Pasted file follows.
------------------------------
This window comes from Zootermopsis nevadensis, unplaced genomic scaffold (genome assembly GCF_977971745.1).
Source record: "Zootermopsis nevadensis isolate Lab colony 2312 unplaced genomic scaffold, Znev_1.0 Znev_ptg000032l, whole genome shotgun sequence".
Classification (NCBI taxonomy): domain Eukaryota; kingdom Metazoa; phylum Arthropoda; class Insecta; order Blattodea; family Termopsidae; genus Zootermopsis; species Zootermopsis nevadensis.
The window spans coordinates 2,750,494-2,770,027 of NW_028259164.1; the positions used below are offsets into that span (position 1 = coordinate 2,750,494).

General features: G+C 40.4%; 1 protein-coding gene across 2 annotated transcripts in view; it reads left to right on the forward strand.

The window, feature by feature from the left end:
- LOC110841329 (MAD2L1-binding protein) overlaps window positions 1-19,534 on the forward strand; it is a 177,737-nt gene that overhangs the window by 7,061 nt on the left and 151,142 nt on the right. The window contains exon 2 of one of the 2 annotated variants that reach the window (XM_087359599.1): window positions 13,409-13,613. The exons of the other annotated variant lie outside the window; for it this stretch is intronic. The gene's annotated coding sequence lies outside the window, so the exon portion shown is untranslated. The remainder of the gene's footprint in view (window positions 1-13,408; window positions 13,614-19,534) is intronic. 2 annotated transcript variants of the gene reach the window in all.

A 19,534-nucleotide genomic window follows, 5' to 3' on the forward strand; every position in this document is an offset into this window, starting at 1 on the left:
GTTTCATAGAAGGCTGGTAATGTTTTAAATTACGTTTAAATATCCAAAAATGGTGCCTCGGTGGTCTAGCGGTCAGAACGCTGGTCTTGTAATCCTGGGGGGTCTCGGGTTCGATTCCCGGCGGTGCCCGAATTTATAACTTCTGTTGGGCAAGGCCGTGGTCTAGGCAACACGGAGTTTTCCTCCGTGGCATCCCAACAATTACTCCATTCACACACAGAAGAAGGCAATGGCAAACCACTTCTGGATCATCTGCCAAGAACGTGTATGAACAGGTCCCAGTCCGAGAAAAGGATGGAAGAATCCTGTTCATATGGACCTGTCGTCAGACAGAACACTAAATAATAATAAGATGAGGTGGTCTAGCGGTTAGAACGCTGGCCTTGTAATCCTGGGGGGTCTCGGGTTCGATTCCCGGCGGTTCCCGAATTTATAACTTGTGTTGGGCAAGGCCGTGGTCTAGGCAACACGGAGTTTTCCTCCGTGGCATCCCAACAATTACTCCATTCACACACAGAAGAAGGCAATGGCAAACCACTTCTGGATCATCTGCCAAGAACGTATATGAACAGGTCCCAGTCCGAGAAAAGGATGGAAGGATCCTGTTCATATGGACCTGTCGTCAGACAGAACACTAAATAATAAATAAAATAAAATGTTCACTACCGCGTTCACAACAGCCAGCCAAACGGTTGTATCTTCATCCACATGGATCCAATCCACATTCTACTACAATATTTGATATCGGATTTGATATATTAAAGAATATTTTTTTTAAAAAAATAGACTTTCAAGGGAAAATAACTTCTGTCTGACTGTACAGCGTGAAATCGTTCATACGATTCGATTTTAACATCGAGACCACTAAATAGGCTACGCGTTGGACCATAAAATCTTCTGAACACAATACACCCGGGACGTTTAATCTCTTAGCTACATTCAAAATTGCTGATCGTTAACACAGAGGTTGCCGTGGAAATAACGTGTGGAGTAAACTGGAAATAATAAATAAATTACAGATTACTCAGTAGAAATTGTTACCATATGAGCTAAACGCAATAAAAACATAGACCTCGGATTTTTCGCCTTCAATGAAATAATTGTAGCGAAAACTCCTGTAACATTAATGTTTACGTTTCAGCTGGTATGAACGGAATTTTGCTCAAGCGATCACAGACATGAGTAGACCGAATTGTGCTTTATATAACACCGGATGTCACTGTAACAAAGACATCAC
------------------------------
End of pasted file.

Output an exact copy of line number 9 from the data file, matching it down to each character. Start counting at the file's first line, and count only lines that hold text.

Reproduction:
GTTTCATAGAAGGCTGGTAATGTTTTAAATTACGTTTAAATATCCAAAAATGGTGCCTCGGTGGTCTAGCGGTCAGAACGCTGGTCTTGTAATCCTGGGGGGTCTCGGGTTCGATTCCCGGCGGTGCCCGAATTTATAACTTCTGTTGGGCAAGGCCGTGGTCTAGGCAACACGGAGTTTTCCTCCGTGGCATCCCAACAATTACTCCATTCACACACAGAAGAAGGCAATGGCAAACCACTTCTGGATCATCTGCCAAGAACGTGTATGAACAGGTCCCAGTCCGAGAAAAGGATGGAAGAATCCTGTTCATATGGACCTGTCGTCAGACAGAACACTAAATAATAATAAGATGAGGTGGTCTAGCGGTTAGAACGCTGGCCTTGTAATCCTGGGGGGTCTCGGGTTCGATTCCCGGCGGTTCCCGAATTTATAACTTGTGTTGGGCAAGGCCGTGGTCTAGGCAACACGGAGTTTTCCTCCGTGGCATCCCAACAATTACTCCATTCACACACAGAAGAAGGCAATGGCAAACCACTTCTGGATCATCTGCCAAGAACGTATATGAACAGGTCCCAGTCCGAGAAAAGGATGGAAGGATCCTGTTCATATGGACCTGTCGTCAGACAGAACACTAAATAATAAATAAAATAAAATGTTCACTACCGCGTTCACAACAGCCAGCCAAACGGTTGTATCTTCATCCACATGGATCCAATCCACATTCTACTACAATATTTGATATCGGATTTGATATATTAAAGAATATTTTTTTTAAAAAAATAGACTTTCAAGGGAAAATAACTTCTGTCTGACTGTACAGCGTGAAATCGTTCATACGATTCGATTTTAACATCGAGACCACTAAATAGGCTACGCGTTGGACCATAAAATCTTCTGAACACAATACACCCGGGACGTTTAATCTCTTAGCTACATTCAAAATTGCTGATCGTTAACACAGAGGTTGCCGTGGAAATAACGTGTGGAGTAAACTGGAAATAATAAATAAATTACAGATTACTCAGTAGAAATTGTTACCATATGAGCTAAACGCAATAAAAACATAGACCTCGGATTTTTCGCCTTCAATGAAATAATTGTAGCGAAAACTCCTGTAACATTAATGTTTACGTTTCAGCTGGTATGAACGGAATTTTGCTCAAGCGATCACAGACATGAGTAGACCGAATTGTGCTTTATATAACACCGGATGTCACTGTAACAAAGACATCAC